As in conventional photovoltaic generators, the outer deposited conductive layer overlying the lead oxide must be very thin so as to be substantially transparent to incident light.
The present invention is based on the discovery of surprisingly good photovoltaic characteristics in amorphous, as distinguished from crystalline, lead dioxide. Like crystalline lead dioxide, of which amorphous lead dioxide is believed to be a related structure (notwithstanding the absence of any indication of significant regular structure therein by x-ray diffraction), photovoltaic amorphous lead dioxide compounds may have oxygen to lead ratios in the range of 1.66:1 to 1.99:1.
It has now been found that with sufficiently uniform deposition techniques, an amorphous form of lead dioxide can be formed and with care as to the smoothness and cleanliness of junction surface interfaces, photovoltaic characteristics can be observed with generators utilizing a wide variety of junction materials and manufacturing techniques and compositions.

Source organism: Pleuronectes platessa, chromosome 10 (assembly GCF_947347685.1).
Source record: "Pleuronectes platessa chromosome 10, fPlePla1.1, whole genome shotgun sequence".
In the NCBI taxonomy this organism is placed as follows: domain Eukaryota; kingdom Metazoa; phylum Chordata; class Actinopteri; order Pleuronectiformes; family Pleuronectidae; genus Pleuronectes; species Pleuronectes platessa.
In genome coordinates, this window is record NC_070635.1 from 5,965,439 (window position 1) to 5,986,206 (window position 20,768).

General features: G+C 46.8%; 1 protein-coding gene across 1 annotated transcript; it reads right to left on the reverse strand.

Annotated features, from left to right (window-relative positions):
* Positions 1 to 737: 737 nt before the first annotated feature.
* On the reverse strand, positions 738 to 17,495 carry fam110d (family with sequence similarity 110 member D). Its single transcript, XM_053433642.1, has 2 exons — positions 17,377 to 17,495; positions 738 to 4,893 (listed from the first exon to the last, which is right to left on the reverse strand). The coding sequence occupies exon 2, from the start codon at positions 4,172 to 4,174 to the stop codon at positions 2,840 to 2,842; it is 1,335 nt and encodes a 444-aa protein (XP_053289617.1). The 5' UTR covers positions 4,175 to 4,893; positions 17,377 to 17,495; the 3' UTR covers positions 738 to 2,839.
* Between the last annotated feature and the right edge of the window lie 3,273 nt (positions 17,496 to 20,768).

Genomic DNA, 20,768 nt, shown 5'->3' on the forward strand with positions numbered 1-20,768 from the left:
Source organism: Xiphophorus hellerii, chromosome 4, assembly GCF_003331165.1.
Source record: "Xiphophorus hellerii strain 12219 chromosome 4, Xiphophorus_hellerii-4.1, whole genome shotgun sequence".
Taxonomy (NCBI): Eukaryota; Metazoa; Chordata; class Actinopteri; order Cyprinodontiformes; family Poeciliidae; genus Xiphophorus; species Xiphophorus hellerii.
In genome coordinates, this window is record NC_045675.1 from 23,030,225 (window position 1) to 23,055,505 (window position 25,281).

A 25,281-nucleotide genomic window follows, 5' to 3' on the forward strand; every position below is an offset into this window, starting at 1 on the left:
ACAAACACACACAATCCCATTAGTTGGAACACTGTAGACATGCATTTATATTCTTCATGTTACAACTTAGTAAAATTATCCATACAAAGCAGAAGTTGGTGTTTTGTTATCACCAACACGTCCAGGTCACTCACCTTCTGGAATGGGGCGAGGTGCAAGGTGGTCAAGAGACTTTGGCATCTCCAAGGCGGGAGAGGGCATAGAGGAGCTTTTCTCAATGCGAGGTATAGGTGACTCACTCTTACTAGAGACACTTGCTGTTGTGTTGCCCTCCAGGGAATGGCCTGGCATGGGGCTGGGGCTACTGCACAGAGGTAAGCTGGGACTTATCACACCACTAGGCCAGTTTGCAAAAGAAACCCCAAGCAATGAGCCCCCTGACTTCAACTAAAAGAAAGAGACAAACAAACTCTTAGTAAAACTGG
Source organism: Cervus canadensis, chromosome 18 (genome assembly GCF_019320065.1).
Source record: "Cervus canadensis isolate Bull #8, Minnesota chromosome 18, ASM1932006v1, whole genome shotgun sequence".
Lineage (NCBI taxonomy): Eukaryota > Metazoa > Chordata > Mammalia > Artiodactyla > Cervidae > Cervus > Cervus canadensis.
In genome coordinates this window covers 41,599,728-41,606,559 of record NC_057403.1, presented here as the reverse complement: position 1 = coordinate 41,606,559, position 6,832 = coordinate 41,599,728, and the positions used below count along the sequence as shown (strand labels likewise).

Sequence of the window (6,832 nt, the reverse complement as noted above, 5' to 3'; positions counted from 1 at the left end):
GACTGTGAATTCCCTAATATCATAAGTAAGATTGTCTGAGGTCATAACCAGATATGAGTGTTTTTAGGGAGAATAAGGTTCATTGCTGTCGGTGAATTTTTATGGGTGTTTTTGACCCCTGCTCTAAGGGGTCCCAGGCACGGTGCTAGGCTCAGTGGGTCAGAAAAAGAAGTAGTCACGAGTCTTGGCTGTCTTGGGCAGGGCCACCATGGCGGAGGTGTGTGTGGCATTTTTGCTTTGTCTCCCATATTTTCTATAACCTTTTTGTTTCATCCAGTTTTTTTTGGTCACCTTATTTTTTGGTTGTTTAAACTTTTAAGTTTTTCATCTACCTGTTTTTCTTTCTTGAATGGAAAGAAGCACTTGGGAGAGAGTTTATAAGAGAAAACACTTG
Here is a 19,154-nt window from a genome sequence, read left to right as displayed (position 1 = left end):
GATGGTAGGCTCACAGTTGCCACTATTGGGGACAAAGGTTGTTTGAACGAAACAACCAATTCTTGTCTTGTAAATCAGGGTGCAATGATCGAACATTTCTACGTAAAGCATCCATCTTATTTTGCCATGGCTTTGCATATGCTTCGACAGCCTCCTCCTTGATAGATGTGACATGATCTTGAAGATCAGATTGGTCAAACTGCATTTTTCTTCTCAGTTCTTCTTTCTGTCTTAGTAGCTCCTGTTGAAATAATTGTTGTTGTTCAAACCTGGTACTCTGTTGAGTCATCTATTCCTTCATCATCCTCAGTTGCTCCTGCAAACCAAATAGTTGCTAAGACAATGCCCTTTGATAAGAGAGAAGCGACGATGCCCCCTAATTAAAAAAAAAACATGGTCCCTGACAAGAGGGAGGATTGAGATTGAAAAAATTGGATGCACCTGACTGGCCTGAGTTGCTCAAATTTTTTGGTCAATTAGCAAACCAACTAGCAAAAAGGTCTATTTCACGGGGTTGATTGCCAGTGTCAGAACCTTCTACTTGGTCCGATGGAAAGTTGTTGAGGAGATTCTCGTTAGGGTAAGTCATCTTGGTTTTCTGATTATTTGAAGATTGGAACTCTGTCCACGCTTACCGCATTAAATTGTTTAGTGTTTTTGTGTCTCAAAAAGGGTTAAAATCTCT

The lead dioxide photovoltaic generators of the present invention have been prepared with lead dioxide thickness ranging from 1 to 500 micrometers. No upper limit to the allowable thickness of the lead dioxide is known. By contrast, in one series of tests of otherwise identical devices (gold film substrate, 125A nickel Schottky barrier layer) and under the same conditions, no photovoltaic effect was observed using lead dioxide of either the α or β crystalline form.
Initially, the amorphous lead oxide photovoltaic material used in the present invention was formed by electrodeposition from a plating solution consisting of 50 grams lead monoxide, 50 grams sodium hydroxide, 50 grams sodium potassium tartrate (NaKC4 H4 O6 · 4H2 O) and sufficient water to make 1 liter of solution. Lead dioxide was deposited from this solution on gold plated copper repeatedly over a period of several days, starting with a new substrate each time to demonstrate reproducibility, at a current density of 10 amps per square foot, a temperature of 70° C. and with mild magnetic stirring agitation. In these early experiments, the lead dioxide was deposited to a thickness of 25 micrometers (0.001 inch) and then ground using No. 400 Alundum abrasive and water on a ground glass plate. The polished surface was then rinsed with water and immersed in acetic acid for 5 minutes and rinsed with distilled water and dried. Subsequently, copper was evaporated onto the lead dioxide surface under vacuum to a thickness, such that 20% to 80% of the incident light was transmitted.